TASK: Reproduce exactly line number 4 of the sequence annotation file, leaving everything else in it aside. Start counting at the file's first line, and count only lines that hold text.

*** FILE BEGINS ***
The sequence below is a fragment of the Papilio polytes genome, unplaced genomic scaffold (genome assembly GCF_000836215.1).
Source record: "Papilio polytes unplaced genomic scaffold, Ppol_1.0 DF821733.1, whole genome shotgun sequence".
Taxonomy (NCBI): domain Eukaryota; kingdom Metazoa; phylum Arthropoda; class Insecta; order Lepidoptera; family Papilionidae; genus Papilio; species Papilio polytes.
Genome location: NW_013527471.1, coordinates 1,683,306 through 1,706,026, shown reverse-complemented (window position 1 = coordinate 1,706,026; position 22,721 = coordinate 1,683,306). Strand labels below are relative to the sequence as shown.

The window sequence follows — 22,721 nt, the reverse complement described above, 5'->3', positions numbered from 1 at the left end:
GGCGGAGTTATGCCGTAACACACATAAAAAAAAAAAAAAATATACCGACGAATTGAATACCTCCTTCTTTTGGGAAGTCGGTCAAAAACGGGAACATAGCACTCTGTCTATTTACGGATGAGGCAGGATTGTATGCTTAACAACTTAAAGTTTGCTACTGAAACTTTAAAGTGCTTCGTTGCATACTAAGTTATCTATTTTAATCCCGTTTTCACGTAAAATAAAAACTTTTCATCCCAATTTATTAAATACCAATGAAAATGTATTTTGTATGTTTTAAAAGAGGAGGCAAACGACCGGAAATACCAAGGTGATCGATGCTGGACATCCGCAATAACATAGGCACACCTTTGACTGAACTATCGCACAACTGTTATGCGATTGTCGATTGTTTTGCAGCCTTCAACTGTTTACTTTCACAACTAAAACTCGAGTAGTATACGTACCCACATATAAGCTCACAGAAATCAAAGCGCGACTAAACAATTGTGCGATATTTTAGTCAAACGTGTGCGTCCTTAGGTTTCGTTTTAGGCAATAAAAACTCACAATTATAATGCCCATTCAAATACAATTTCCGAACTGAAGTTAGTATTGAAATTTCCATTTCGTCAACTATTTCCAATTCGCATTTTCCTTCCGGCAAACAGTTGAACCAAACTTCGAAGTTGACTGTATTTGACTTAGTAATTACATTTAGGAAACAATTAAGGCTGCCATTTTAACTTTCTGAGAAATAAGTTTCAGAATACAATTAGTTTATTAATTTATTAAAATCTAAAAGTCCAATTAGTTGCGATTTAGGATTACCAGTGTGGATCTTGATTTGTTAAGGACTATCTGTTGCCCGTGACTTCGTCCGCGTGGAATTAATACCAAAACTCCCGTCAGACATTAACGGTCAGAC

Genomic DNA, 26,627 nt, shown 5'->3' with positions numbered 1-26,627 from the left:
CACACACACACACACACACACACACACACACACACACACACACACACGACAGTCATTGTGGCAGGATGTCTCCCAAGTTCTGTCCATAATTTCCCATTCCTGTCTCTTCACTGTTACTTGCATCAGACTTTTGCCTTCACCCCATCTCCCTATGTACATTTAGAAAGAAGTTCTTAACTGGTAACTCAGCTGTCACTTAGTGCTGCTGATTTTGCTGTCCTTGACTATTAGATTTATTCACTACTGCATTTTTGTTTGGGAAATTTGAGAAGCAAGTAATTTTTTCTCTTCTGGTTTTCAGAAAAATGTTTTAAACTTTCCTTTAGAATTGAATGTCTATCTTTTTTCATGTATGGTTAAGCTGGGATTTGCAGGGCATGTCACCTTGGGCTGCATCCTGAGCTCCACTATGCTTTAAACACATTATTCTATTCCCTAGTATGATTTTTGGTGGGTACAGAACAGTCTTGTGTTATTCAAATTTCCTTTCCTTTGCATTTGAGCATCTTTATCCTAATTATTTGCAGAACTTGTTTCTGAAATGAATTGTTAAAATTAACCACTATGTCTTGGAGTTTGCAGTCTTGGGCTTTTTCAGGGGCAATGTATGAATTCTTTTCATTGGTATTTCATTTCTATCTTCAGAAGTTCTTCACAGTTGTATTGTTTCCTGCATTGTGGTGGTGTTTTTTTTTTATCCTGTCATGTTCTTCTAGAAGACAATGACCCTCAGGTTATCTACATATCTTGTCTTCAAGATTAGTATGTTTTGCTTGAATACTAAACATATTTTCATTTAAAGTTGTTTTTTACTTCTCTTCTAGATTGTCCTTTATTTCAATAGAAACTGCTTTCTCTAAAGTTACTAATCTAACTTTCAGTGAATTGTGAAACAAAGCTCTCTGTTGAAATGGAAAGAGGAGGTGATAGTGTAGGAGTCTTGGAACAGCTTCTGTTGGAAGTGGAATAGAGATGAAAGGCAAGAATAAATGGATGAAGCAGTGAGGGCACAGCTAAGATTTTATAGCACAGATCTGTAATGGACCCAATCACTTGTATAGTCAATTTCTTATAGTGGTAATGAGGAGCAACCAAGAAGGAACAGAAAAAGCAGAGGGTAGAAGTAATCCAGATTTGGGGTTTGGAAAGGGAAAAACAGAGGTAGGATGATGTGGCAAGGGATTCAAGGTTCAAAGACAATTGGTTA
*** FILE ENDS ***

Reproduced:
Genome location: NW_013527471.1, coordinates 1,683,306 through 1,706,026, shown reverse-complemented (window position 1 = coordinate 1,706,026; position 22,721 = coordinate 1,683,306). Strand labels below are relative to the sequence as shown.